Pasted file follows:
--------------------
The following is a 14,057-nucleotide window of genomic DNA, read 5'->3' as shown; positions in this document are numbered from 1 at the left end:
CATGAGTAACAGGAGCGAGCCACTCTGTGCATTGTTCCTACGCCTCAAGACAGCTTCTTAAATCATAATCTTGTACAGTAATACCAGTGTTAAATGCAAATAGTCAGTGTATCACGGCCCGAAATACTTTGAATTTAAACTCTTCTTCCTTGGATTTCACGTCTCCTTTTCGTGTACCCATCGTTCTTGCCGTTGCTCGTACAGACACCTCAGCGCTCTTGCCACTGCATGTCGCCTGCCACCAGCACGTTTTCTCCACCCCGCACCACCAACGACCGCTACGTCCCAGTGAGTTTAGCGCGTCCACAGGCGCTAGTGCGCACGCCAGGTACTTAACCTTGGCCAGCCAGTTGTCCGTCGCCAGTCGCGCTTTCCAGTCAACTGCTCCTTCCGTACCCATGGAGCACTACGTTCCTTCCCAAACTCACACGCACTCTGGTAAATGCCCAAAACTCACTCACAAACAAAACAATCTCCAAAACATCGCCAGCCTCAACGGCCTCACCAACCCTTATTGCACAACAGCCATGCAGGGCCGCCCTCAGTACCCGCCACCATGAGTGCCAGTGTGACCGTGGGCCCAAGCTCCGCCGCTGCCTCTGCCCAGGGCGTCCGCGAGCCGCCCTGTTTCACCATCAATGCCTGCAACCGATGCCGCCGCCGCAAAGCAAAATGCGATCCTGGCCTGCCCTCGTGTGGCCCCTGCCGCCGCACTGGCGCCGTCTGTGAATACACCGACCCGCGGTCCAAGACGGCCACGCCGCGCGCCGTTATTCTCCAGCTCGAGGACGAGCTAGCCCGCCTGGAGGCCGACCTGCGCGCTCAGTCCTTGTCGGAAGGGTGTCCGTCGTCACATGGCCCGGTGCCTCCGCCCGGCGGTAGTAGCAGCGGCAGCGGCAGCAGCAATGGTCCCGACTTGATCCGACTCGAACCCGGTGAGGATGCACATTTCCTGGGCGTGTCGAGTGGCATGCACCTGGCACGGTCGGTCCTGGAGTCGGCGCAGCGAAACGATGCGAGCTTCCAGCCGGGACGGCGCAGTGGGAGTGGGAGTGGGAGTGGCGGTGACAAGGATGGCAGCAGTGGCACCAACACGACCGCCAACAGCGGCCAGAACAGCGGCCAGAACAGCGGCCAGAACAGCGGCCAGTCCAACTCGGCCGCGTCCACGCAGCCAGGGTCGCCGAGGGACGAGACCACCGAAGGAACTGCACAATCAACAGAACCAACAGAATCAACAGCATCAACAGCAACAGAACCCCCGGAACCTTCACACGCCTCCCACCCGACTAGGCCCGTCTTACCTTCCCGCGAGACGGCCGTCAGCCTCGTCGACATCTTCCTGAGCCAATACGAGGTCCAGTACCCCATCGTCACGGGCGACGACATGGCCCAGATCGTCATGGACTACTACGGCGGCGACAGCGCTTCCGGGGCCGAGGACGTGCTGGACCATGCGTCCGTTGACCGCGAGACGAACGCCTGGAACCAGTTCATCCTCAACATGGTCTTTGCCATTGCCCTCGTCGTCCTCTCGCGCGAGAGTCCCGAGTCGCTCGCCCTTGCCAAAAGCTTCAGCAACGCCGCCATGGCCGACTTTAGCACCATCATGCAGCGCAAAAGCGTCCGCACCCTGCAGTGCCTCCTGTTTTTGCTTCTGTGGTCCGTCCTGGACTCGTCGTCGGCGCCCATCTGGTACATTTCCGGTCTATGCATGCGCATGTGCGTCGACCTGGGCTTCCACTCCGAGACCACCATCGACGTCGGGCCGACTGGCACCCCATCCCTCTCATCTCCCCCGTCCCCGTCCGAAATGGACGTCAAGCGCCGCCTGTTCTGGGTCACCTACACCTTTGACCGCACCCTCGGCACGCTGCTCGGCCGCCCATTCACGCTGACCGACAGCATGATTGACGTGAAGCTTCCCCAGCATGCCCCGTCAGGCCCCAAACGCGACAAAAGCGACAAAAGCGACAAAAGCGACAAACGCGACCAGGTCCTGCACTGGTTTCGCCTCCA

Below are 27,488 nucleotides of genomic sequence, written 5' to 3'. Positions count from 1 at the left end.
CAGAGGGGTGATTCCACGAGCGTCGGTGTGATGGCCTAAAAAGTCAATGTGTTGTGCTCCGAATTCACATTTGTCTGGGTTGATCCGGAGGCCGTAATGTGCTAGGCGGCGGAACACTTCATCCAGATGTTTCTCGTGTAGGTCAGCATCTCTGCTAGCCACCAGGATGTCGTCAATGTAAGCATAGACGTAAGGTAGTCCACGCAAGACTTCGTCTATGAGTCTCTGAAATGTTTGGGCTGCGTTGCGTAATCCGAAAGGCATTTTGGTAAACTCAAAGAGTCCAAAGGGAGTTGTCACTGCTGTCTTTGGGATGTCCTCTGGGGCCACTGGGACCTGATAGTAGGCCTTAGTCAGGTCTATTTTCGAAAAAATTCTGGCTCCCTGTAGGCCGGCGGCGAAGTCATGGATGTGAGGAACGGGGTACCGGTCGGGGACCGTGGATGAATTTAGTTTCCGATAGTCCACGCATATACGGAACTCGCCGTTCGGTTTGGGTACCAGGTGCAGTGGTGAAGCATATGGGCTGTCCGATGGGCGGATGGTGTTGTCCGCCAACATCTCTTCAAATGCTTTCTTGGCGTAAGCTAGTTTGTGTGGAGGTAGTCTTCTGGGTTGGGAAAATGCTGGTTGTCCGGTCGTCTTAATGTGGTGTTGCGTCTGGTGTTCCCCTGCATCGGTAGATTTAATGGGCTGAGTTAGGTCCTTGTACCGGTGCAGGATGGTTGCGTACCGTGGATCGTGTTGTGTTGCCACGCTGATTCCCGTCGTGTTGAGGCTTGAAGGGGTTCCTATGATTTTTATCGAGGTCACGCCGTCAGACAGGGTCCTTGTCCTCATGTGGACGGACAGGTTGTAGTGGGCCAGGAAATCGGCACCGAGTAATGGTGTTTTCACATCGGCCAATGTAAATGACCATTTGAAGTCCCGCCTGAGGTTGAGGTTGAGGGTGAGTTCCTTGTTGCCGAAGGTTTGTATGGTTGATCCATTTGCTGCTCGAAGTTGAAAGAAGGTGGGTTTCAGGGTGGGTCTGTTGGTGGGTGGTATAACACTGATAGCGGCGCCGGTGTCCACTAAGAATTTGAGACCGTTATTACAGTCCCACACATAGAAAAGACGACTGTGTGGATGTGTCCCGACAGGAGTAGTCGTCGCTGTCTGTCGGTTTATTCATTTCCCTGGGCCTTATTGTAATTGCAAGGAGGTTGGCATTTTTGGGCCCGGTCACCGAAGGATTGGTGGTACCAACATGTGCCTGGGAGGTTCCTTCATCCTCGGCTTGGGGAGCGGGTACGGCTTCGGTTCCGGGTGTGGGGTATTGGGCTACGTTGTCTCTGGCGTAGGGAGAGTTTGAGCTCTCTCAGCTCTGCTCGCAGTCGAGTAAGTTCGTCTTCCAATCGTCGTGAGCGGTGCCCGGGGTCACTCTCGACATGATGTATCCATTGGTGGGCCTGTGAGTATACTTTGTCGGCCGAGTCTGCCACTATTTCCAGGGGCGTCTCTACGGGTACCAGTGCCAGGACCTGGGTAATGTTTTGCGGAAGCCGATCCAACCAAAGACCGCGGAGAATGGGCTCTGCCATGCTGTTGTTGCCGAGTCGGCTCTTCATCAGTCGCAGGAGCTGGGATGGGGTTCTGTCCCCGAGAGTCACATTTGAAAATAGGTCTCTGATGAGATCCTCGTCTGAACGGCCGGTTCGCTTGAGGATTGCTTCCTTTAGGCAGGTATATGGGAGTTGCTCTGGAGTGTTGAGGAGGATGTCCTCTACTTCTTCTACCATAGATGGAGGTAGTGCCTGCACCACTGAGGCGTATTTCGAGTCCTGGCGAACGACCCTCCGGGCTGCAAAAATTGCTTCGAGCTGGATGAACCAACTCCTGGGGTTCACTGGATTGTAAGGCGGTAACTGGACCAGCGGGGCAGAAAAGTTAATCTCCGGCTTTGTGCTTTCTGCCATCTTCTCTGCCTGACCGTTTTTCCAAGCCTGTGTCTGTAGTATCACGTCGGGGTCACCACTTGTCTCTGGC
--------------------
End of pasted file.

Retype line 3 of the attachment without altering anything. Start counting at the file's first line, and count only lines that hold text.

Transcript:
Below are 27,488 nucleotides of genomic sequence, written 5' to 3'. Positions count from 1 at the left end.